-moz-box-shadow: 0px 1px 0px #ffffff;
box-shadow: 0px 1px 0px #ffffff;
margin-right: .3em;
}

And here's how to implement the CSS in your HTML:

<!--example : 1 dot-->
<div id="dot-container">
<span class="dot"> </span><span class="dot"> </span><span class="dot"> </span><span class="dot"> </span><span class="dot"> </span><span class="dot"> </span>
</div>

<!--example : dot groups-->
<div id="dot-container">
<div style="margin-left:0em; margin-bottom: -.5em">
<span class="dot"> </span><span class="dot"> </span><span class="dot"> </span><span class="dot"> </span><span class="dot"> </span><span class="dot"> </span>
</div>
<div style="margin-left:0.4em; margin-bottom: -.5em">
<span class="dot"> </span><span class="dot"> </span><span class="dot"> </span><span class="dot"> </span>
</div>
</div>

Basically, you just created a black circle with a white shadow. You won't have to copy and paste ad nauseum to display multiple circles. Instead, Hidayat uses jQuery to repeat them dynamically. This is inserted into the dot container div:

//Create base variable, check document width and count how much dot per line.
var a, b, element = '';
documentWidth = $(window).width();
dotLength = parseInt(documentWidth/10);

//Loop dot per line
for(a=0; a<= 11; a++) {

//Check is even or odd to add some pixel to the margin left
className= ((a%2) == 0) ? '0' : '0.4em';
element = element + '
<div style="margin-left:'+className+'; margin-bottom: -.5em">n';

//Loop to create the dot
for(b=0; b<=dotLength; b++) {
element = element + 't<span class="dot"> </span>';
}

element = element + '</div>

';
}

//Insert dots on #dot-container
$('#dot-container').html(element);

Now it's time to insert the widgets:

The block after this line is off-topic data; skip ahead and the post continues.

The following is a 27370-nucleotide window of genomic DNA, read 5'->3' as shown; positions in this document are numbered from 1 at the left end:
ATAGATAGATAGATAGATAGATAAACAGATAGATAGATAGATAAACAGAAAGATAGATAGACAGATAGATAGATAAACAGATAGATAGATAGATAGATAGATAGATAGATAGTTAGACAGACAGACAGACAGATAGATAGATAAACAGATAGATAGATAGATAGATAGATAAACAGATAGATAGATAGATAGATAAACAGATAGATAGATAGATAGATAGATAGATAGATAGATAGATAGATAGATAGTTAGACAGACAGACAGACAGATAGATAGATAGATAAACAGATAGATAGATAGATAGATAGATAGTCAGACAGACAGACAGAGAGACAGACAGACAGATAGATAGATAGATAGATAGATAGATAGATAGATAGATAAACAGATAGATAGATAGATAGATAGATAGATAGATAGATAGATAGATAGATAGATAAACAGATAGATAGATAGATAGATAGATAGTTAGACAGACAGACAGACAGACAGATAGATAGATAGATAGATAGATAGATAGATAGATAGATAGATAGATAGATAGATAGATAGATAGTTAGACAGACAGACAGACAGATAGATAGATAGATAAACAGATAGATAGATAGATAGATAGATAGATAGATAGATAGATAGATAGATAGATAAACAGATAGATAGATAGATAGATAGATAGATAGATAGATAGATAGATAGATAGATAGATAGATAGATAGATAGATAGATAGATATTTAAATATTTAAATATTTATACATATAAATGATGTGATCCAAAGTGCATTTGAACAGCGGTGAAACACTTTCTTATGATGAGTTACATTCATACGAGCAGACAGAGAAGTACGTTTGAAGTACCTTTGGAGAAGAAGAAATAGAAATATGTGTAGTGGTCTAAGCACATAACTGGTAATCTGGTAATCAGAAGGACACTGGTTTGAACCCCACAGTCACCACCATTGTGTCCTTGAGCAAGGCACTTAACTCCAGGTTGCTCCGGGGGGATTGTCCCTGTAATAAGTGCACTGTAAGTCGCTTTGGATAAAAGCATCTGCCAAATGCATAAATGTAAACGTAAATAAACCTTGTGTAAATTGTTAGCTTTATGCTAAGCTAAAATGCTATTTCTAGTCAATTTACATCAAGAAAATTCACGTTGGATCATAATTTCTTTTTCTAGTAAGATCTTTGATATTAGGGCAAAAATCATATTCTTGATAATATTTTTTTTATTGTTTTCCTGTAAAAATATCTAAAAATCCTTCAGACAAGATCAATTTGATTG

<div id="dashboard-menu">
<ul>
<li>
<img src="images/gauge.png"> <br> Dashboard
</li>
<li>
<img src="images/mail.png"> <br> E-Mail Client
</li>
<li>
<img src="images/calendar.png"> <br> Calendar
</li>
<li>
<img src="images/map.png"> <br> Geolocation
</li>
<li>
<img src="images/note.png"> <br> Sticky Note
</li>
<li>
<img src="images/wireless.png"> <br> AirPort
</li>
<li>
<img src="images/calculator.png"> <br> Calculator
</li>
</ul>
</div>

Naturally, you'll want to update these images to fit your own site's content. Of course, per the nature of HTML lists, your widgets will appear in a vertical row. Here's how Hidayat adjusts the design to accommodate for a horizontal design:

#dashboard-menu {
position: absolute;
display: block;
left: -65em;
z-index: 2;
}

#dashboard-menu ul li {
display: inline-block;
text-align: center;
margin-right: 2em;
margin-top: 1em;
color: #313235;
text-shadow: 0px 1px 0px #fff;
font-weight: bold;
}

li img {
margin-bottom: .7em;
border: 0;
cursor: pointer;
}

Now it's time to set the dashboard so the visitor can make it appear and disappear. This is used with jQuery as well. First, you have to hide the dashboard:

#dashboard {
font-family: Arial;
font-style: normal;
background: #a3acb7;
display: block;
width: 100%;
height: 150px;
margin-right: auto;
margin-left: auto;
-webkit-box-shadow: inset 0px 0px 20px rgba(0, 0, 0, .6);
-moz-box-shadow: inset 0px 0px 20px rgba(0, 0, 0, .6);
box-shadow: inset 0px 0px 20px rgba(0, 0, 0, .6);
position: absolute;
bottom: -150px;
}

And now for the jQuery to allow for the hiding and the showing of the dashboard:

//Add event toggle on #toggle
$('#toggle').toggle(

function() {

//Rotate toggle
$(this).stop().animate({rotate : '-=45deg'});
$('#dashboard').stop().animate({bottom : '0px'});
$('#dashboard-menu').stop().animate({left : '3em'});
},

function() {

//Revert rotate toggle
$(this).stop().animate({rotate : '0deg'});
$('#dashboard').stop().animate({bottom : '-150px'}, 700);
$('#dashboard-menu').stop().animate({left : '-65em'});
}
);

And there you have it: a dashboard menu using CSS3 and jQuery to mimic the effect used by Leopard!